Cloud Storage can be real frustrating if you don’t know what you’re doing. Thankfully, Firebase simplifies it down to as simple as it can be. We’ll go over why you’d want to use Firebase Cloud Storage over other cloud storage services, and the different ways to go about it.

As with my other tutorials, this will be a very simplified version of using Firebase Cloud Storage. For a more comprehensive tutorial, check out the official docs.


Before you can use Firebase Cloud Storage, you need to have the Firebase SDK installed. Check out how to do this in a couple minutes using the Firebase Assistant.

You’ll also have to go to your console, set up a new project there if you haven’t already (or do it when connecting your app to Firebase with the Assistant), and intialise Cloud Storage there. It will default security rules to only allow authenticated users, but if you change it to this, it will allow all users access to the storage (make sure to change it later though).

Why use Firebase Cloud Storage?

Robust Operations

Larger upload and download operations can take time, especially for users of weaker internet connections. If network connection fails mid-operation, your operation will continue where it previously stopped.

Strong Security

You can configure security rules to only allow operations to be performed under certain conditions which you can also integrate with Firebase Authentication.

High Scalability

When your app starts going viral and more operations are being conducted, your storage can easily scale up to handle wider audiences… with a bit of money of course. You can’t get everything free.

Integrating Cloud Storage into your App

To use Firebase Cloud Storage, you’ll have to get an instance of  Firebase Storage , get a reference which points to a location in the online storage bucket, then from there you can perform upload and download operations.

First, add this dependency to your app-level  build.gradle file.

Getting our Reference

First, get an instance of Firebase Storage.

Next, just like with the Realtime Database or Firestore, we’ll get a reference to the root of our storage directory.

Then just like in the databases, you can go lower in the tree with

Extra Navigation

As with the databases again, you have the methods  getParent and  getRoot for up navigation.

Uploading Files to your Storage Reference

So far, we’ve treated our references like directories. With storage however, unlike the Firebase Databases, the references can point to a file’s location as well. I’ll show you what I mean.

When we upload a file to this ref, regardless of its original filename, it will be uploaded to the cloud storage as images/myimagedirectory/mountains.jpg. If we upload another file to this same reference, the new file will override the previously uploaded file.

Now that we have our file reference, we’ll now look at different ways to upload a file into this reference.


This method is the simplest way to upload a file that takes in a  byte[] and returns an  UploadTask which you can use to manage and monitor the status of the upload.

In this example. we got the data from an  ImageView as a  byte[] and attached success and failure listeners to the  UploadTask to properly handle the operation when it finishes.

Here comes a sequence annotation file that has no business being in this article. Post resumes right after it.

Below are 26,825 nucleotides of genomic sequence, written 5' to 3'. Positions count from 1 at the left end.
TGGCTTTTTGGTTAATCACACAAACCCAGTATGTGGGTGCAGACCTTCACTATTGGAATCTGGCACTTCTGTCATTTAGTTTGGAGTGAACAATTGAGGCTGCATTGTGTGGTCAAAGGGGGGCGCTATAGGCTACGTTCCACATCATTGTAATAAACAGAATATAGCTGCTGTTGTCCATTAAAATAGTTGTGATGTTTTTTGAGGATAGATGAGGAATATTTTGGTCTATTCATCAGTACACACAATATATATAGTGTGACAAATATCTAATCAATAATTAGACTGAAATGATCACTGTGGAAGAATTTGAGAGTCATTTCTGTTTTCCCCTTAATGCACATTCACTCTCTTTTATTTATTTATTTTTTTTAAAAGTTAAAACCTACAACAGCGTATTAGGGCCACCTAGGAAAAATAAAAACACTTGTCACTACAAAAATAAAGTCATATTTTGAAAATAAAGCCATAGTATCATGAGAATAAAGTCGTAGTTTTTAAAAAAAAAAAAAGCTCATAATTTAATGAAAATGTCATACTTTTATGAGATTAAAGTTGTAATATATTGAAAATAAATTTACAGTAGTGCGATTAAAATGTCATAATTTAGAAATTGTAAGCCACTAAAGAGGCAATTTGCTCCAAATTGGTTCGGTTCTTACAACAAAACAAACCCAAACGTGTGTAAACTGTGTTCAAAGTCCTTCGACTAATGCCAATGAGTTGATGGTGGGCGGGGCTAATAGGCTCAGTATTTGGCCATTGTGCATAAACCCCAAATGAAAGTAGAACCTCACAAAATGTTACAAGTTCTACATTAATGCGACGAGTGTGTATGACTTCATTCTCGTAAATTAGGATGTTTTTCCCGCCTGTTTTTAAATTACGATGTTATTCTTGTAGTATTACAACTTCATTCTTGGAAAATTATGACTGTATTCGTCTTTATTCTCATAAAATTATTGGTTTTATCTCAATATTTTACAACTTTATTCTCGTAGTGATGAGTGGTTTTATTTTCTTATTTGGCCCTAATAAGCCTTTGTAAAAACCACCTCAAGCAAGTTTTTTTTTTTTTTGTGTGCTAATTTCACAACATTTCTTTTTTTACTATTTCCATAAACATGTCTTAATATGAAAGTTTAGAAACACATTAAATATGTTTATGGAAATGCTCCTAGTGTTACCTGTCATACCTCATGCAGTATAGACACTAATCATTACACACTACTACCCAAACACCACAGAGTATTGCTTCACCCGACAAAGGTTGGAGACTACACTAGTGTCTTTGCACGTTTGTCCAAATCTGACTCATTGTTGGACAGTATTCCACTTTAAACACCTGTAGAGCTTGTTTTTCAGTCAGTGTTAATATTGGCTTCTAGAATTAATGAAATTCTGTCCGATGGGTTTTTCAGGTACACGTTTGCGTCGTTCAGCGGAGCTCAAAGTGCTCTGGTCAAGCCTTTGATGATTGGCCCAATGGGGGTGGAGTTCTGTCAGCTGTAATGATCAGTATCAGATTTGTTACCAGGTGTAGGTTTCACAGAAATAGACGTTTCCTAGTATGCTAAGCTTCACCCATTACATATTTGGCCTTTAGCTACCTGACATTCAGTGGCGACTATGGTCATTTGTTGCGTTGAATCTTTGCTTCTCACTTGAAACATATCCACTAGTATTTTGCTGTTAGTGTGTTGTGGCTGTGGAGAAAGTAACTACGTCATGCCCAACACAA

The downside with  putBytes() is it’s memory-intensive because it requires your app to hold the entire contents of your file in memory at once. The other 2 methods we’ll cover here are better if you want to use less memory.


This is the most versatile method to upload to cloud storage. It takes in an  InputStream and again, returns an  UploadTask .

In this example, we’re getting a  FileInputStream from a directory in our local phone storage and passing it into  putStream to get an  UploadTask .


This method takes a file’s  Uri and once again returns an  UploadTask

In this example, we’re getting a  Uri from a file in our local storage and we’re passing it into  putFile to get an  UploadTask .

Downloading Files from your StorageReference

Just like with uploading, you start by getting a reference to the file you want to download. Once you got that, you can use one of 2 methods, all similar to the ones used to upload files. Both methods will return a  DownloadTask which you can attach success and failure listeners to.


This is the easiest way to download files. It does have several drawbacks though. It’s more memory-intensive, and if you request a file that takes up more space than your app’s available memory, your app will crash.

To prevent this from happening, we pass a maximum amount of bytes we want to download into  getBytes . Set this maximum to a number you know your app can handle, or use a different download method.


This method downloads a file directly into your device’s local storage. This means that the file can then be accessed offline or shared with another app once downloaded.

In case you were wondering, there is a getStream method, however I’m not great at dealing with input streams and bitmaps. If anyone knows how to do this, please leave it as a comment! It would certainly help others here as well.

Handling Errors

There are many errors that can stem from a download task, such as the file not existing or the user not having permission to access that file. Be sure to handle these errors appropriately in your  OnFailureListener on your  DownloadTask .

Get the Example App Source Code

As with my other tutorials, I prepared an example app for you here. This app has all the download and upload methods mentioned in this article which you can switch through by commenting and uncommenting the used methods. I certainly do hope it helps!